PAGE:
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Spoof book title tricks Amazon into publishing protest over pay
[June 11, 2014]

Spoof book title tricks Amazon into publishing protest over pay

(Guardian (UK) Via Acquire Media NewsEdge) Campaigners demanding an "end to poverty pay" at Amazon took their battle directly to the internet retailer's doorstep yesterday by launching a fake book on Amazon's own website.

By the time Amazon had realised that A Living Wage for All Amazon Workers was a spoof and had taken the title down from the site, the listing had already drawn more than 100 reviews.

The product description read: "Over 62,000 people have called on Amazon to end poverty pay in 2014 - but Amazon has yet to take our demand seriously, so we've brought it direct to" It asked readers to "review this product below and let Amazon know that it's time to pay the human cost of its operations".

And they duly did. "Of all the innovative products that can be found on Amazon, this is the best," wrote one reviewer. "Life-changing doesn't even begin to describe it. Just think what people would be able to do if they were paid a proper wage." The "book" appeared on the site yesterday morning priced at pounds 7.65 - "the living wage rate across the UK outside London, where most of Amazon's warehouses are located", according to its product description. A statement on the Amazon website that "in the UK, permanent associates start at a minimum of pounds 7.10 per hour, increasing to a median of pounds 8 per hour after 24 months," was taken down by 11am.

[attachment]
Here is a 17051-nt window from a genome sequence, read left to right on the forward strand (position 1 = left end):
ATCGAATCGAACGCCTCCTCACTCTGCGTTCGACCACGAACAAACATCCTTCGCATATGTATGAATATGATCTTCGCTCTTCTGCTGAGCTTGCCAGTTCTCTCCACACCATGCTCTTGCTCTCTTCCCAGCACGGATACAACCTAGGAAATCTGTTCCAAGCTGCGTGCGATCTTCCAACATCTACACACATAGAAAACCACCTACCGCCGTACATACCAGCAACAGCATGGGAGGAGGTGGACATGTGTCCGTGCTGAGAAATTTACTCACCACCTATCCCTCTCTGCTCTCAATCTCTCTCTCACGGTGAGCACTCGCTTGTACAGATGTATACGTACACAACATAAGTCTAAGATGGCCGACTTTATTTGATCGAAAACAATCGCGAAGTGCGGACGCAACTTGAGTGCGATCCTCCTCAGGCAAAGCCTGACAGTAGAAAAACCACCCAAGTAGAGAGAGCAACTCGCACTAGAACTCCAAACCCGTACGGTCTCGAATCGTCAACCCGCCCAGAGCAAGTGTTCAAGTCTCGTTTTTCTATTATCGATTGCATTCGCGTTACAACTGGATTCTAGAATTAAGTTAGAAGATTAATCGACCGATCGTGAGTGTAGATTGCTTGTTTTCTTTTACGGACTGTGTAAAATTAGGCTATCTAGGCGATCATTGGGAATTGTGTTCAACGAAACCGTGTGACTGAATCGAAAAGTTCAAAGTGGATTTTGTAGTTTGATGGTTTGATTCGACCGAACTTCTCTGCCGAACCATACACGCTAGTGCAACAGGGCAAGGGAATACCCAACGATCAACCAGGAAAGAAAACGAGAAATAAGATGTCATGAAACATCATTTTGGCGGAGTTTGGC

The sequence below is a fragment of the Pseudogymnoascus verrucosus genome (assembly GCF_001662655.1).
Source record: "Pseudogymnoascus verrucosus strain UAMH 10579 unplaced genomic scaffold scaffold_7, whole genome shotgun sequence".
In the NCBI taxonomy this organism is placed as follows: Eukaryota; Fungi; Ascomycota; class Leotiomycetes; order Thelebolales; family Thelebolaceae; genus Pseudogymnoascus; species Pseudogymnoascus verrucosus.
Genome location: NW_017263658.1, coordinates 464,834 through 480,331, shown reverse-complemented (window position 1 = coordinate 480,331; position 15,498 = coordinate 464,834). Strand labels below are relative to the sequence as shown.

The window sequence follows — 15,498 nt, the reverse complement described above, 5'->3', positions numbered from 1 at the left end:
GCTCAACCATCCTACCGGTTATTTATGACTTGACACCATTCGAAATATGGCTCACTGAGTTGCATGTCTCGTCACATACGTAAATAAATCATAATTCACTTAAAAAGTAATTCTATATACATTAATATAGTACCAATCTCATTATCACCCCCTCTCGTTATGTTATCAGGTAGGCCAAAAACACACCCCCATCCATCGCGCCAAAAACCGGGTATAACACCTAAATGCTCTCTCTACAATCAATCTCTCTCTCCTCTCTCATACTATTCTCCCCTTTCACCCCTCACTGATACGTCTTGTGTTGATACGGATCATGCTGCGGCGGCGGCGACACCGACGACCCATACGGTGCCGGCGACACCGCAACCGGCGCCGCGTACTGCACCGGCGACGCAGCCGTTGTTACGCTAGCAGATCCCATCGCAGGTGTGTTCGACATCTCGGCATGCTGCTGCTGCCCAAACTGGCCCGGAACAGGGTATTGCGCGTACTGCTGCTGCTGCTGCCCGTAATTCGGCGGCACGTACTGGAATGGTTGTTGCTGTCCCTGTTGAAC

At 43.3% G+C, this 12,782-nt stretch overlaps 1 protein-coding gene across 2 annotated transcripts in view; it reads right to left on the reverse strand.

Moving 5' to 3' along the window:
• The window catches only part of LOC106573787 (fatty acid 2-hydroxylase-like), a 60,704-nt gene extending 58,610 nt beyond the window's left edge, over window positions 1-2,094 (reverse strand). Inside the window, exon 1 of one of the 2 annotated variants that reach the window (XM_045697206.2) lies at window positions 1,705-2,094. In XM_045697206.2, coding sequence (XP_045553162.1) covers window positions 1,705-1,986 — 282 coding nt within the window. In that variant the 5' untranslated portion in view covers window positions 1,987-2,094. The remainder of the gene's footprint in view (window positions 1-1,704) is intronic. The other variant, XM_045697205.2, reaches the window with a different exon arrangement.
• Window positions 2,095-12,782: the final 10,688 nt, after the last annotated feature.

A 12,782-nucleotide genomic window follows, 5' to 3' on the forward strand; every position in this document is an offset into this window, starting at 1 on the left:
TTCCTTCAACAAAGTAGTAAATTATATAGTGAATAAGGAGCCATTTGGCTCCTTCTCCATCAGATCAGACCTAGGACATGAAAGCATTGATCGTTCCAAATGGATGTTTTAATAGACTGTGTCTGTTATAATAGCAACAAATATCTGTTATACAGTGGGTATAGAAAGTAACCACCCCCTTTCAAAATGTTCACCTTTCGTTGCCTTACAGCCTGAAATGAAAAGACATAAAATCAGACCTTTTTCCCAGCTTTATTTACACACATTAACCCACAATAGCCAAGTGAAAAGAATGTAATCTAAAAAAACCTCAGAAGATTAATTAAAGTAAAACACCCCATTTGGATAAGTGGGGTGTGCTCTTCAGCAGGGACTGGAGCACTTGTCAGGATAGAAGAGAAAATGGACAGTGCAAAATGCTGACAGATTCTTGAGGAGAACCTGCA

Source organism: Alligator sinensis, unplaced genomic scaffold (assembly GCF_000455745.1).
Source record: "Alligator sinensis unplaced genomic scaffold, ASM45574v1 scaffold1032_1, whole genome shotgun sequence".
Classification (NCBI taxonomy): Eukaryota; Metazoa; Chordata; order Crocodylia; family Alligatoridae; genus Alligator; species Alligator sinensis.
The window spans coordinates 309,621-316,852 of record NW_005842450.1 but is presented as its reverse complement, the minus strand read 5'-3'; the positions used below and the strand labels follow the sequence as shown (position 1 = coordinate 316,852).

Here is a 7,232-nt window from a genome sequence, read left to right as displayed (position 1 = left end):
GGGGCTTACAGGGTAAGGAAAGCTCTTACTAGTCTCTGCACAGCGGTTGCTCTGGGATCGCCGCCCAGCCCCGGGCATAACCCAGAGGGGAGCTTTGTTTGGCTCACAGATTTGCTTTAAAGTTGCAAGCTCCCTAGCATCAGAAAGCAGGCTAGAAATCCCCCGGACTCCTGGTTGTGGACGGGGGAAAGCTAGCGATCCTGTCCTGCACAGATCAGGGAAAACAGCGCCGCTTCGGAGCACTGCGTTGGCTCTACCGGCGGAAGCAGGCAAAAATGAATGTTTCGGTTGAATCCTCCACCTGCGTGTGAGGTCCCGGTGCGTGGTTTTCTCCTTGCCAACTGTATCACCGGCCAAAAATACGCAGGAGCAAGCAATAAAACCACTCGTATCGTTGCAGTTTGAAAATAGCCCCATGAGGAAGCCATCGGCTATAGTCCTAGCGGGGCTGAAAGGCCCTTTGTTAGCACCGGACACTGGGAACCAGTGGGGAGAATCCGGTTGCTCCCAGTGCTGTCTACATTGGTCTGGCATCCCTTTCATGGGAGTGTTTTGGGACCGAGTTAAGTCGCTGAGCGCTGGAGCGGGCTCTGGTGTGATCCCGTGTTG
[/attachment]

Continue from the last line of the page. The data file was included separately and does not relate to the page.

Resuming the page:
The stunt was masterminded by Amazon Anonymous, which has been campaigning for months with its petition. "With UK sales in 2012 of pounds 4.2bn, you'd think Amazon could afford to pay its workers [both permanent and contracted agency staff] enough to be able to feed and clothe themselves and their families," it reads.

The campaigners delivered the 62,000-signature petition to Amazon's London offices in February, but were unhappy with the response , so launched an email campaign, which they say more than 10,000 people have now joined.

Emily Kenway, who led the operation, said: "Despite over 62,000 people calling on Amazon to end poverty pay, it has failed to take the call seriously; its response so far consists of avoiding the issue by stating the reward package of permanent employees, which is just a portion of its UK workforce, as it relies heavily on contracted agency workers for its UK warehouses.

"It is even failing to pay permanent employees living wage rates. Amazon is laughing at us. As consumers and concerned citizens, we need to say enough is enough." Captions: The living wage 'book' image as it appeared on the Amazon website (c) 2014 Guardian Newspapers Limited.

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